And if you want to support the anti-gun-violence movement, we have a quiz for the best way you can help.

Courtesy of Verizon
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If someone were to say "video games" to you, what are the first words that come to mind? Whatever words you thought of (fun, exciting, etc.), we're willing to guess "healthy" or "mental health tool" didn't pop into your mind.

And yet… it turns out they are. Especially for Veterans.

How? Well, for one thing, video games — and virtual reality more generally — are also more accessible and less stigmatized to veterans than mental health treatment. In fact, some psychiatrists are using virtual reality systems for this reason to treat PTSD.

Secondly, video games allow people to socialize in new ways with people who share common interests and goals. And for Veterans, many of whom leave the military feeling isolated or lonely after they lose the daily camaraderie of their regiment, that socialization is critical to their mental health. It gives them a virtual group of friends to talk with, connect to, and relate to through shared goals and interests.

In addition, according to a 2018 study, since many video games simulate real-life situations they encountered during their service, it makes socialization easier since they can relate to and find common ground with other gamers while playing.

This can help ease symptoms of depression, anxiety, and even PTSD in Veterans, which affects 20% of the Veterans who have served since 9/11.

Watch here as Verizon dives into the stories of three Veteran gamers to learn how video games helped them build community, deal with trauma and have some fun.

Band of Gamers www.youtube.com

Video games have been especially beneficial to Veterans since the beginning of the pandemic when all of us — Veterans included — have been even more isolated than ever before.

And that's why Verizon launched a challenge last year, which saw $30,000 donated to four military charities.

And this year, they're going even bigger by launching a new World of Warships charity tournament in partnership with Wargaming and Wounded Warrior Project called "Verizon Warrior Series." During the tournament, gamers will be able to interact with the game's iconic ships in new and exciting ways, all while giving back.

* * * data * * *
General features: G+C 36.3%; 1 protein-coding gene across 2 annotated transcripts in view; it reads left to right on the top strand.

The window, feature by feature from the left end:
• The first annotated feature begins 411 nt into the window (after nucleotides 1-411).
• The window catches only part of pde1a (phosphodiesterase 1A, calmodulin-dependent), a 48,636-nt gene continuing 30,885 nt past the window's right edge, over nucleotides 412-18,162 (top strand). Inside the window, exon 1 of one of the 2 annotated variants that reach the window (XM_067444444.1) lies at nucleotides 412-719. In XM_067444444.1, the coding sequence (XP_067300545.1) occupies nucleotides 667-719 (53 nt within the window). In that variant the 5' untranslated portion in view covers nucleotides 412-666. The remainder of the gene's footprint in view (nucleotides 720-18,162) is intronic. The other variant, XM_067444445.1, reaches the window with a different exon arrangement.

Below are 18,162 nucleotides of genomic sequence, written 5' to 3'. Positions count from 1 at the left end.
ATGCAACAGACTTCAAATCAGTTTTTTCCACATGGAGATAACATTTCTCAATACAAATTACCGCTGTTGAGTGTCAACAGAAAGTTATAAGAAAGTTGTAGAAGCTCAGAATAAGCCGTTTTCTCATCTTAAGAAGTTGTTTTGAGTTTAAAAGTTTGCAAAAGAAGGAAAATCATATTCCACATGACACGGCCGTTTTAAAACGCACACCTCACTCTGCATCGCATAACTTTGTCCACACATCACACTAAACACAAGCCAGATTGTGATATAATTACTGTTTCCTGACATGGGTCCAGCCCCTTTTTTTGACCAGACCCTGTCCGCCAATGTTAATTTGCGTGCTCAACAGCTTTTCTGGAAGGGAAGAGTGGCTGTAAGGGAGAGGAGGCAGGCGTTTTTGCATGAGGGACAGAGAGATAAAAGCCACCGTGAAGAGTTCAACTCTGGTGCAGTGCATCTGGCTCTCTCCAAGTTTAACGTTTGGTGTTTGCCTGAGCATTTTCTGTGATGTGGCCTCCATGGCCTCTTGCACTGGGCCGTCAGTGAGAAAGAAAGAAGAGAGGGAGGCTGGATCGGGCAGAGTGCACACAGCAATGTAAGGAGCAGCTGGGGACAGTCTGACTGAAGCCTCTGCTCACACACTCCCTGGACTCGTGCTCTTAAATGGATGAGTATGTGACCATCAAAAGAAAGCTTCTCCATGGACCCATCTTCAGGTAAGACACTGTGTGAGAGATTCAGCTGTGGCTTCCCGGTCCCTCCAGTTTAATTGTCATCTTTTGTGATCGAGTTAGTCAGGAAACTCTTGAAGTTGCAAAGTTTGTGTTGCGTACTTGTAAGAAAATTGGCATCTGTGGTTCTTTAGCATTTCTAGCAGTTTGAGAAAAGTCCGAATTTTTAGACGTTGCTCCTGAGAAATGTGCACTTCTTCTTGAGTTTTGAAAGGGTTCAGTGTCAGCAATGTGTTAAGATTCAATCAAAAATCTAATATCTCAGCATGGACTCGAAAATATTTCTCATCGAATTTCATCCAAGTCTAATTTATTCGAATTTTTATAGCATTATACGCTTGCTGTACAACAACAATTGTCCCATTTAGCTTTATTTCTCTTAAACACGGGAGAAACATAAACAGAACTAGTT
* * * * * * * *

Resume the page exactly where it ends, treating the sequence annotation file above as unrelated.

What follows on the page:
Together with these nonprofits, the tournament will welcome teams all across the nation in order to raise money for military charities helping Veterans in need. There will be a $100,000 prize pool donated to these charities, as well as donation drives for injured Veterans at every match during the tournament to raise extra funds.

Verizon is also providing special discounts to Those Who Serve communities, including military and first responders, and they're offering a $75 in-game content military promo for World of Warships.

Tournament finals are scheduled for August 8, so be sure to tune in to the tournament and donate if you can in order to give back to Veterans in need.

Courtesy of Verizon

Welp, the two skateboarding events added to the Olympics this year have wrapped up for the women's teams, and the results are historic in more ways than one.

Japan's Kokona Hiraki, age 12, just won the silver medal in women's park skateboarding, making her Japan's youngest Olympic medalist ever. Great Britain's Sky Brown, who was 12 when she qualified for the Tokyo Olympics and is now 13, won the bronze, making her Great Britain's youngest medalist ever. And those two medal wins mean that two-thirds of the six medalists in the two women's skateboarding events are age 13 or younger. (The gold and silver medalists in women's street skateboarding, Japan's Momiji Nishiya and Brazil's Rayssa Leal, are also 13.)

That's mind-blowing.